Africa’s GDP hits 3.8% in 2024 – AfDB

Africa Development Bank AFDB


The real Gross Domestic Product (GDP) growth for Africa is expected to average 3.8 per cent and 4.2 per cent in 2024 and 2025.

The African Development Bank (AfDB) said this in its latest Macroeconomic Performance and Outlook (MEO) report.

In a statement issued on the Bank’s website, this is higher than the projected global averages of 2.9 per cent and 3.2 per cent, according to the report.

According to the report, the continent is set to remain the second-fastest-growing region after Asia.

“The top 11 African countries projected to experience strong economic performance forecast are Niger (11.2 per cent), Senegal (8.2 per cent), Libya (7.9 per cent) and Rwanda (7.2 per cent)”

“Others are Cote d’Ivoire 6.8 per cent, Ethiopia 6.7 per cent, Benin 6.4 per cent), Djibouti 6.2 per cent, Tanzania 6.1 per cent, Togo 6 per cent, and Uganda at six per cent” the report said.

It quoted Dr Akinwumi Adesina, AfDB’s President, as saying “in spite the challenging global and regional economic environment, 15 African countries have posted output expansions of more than five per cent.”

Adesina, therefore, called for larger pools of financing and several policy interventions to boost Africa’s growth further.

The News Agency of Nigeria (NAN) reports that Africa’s Macroeconomic Performance and Outlook is a biannual publication released in the first and third quarters of each year.

It complements the existing African Economic Outlook (AEO), which focuses on key emerging policy issues relevant to the continent’s development.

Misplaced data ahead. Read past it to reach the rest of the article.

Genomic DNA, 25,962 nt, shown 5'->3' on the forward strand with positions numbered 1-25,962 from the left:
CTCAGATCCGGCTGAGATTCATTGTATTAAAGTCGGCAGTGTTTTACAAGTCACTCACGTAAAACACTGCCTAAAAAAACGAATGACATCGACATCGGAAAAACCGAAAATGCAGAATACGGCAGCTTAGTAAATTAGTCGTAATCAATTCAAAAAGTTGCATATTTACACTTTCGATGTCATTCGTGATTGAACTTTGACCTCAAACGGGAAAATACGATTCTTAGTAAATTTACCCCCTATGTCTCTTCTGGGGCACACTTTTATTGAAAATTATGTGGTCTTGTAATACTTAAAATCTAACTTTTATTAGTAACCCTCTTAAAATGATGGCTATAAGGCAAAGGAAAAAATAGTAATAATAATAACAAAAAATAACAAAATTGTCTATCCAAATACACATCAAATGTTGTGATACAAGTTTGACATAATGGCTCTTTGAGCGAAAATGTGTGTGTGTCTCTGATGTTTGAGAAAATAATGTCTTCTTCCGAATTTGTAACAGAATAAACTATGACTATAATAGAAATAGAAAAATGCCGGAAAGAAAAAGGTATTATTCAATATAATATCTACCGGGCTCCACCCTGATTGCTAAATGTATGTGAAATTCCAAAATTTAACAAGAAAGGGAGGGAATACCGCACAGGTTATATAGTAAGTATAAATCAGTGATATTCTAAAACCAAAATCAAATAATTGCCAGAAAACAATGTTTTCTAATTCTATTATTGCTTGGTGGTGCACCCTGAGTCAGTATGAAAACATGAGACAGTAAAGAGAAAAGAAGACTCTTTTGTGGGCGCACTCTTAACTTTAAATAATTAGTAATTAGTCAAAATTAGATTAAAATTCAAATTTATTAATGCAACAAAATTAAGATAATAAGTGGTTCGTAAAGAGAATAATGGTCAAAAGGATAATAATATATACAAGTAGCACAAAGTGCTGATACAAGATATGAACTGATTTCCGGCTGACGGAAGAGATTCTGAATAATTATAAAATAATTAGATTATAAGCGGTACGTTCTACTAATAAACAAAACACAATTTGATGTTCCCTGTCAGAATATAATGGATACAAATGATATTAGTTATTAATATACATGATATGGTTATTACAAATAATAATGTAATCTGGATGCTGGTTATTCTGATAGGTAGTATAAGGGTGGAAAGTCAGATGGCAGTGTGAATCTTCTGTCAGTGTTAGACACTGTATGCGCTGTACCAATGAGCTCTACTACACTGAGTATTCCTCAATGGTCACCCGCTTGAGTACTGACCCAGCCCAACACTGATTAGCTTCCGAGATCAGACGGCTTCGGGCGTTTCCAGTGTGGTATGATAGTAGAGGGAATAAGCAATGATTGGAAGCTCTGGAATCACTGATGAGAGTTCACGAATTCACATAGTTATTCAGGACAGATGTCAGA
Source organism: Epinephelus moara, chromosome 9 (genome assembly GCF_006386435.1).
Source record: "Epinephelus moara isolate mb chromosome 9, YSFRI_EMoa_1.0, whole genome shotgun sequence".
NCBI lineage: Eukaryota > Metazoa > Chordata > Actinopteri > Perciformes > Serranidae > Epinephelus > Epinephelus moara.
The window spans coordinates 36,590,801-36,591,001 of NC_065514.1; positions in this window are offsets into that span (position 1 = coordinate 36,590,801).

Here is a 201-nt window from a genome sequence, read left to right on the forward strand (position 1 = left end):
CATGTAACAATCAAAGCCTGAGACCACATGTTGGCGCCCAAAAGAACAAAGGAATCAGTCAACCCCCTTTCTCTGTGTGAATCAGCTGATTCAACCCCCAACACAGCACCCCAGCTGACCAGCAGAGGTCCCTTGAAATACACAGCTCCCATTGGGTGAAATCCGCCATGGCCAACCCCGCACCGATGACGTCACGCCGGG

The MEO report provides an up-to-date evidence-based assessment of the continent’s recent macroeconomic performance and short-to-medium-term outlook amid dynamic global economic developments.

Adesina said the latest report called for cautious optimism given the challenges posed by global and regional risks.

He listed the risks to include rising geo-political tensions, increased regional conflicts, and political instability all of which could disrupt trade and investment flows, and perpetuate inflationary pressures.

According to Adesina, fiscal deficits have improved, as faster-than-expected and recovery from the pandemic helped shore up revenue.

“This has led to a stabilisation of the average fiscal deficit at 4.9 per cent in 2023, like 2022, but significantly less than the 6.9 per cent average fiscal deficit of 2020”

“The stabilisation is also due to the fiscal consolidation measures, especially in countries with elevated risks of debt distress.”

The AfDB boss said that with the global economy mired in uncertainty, the fiscal positions of the African continent would continue to be vulnerable to global shocks.


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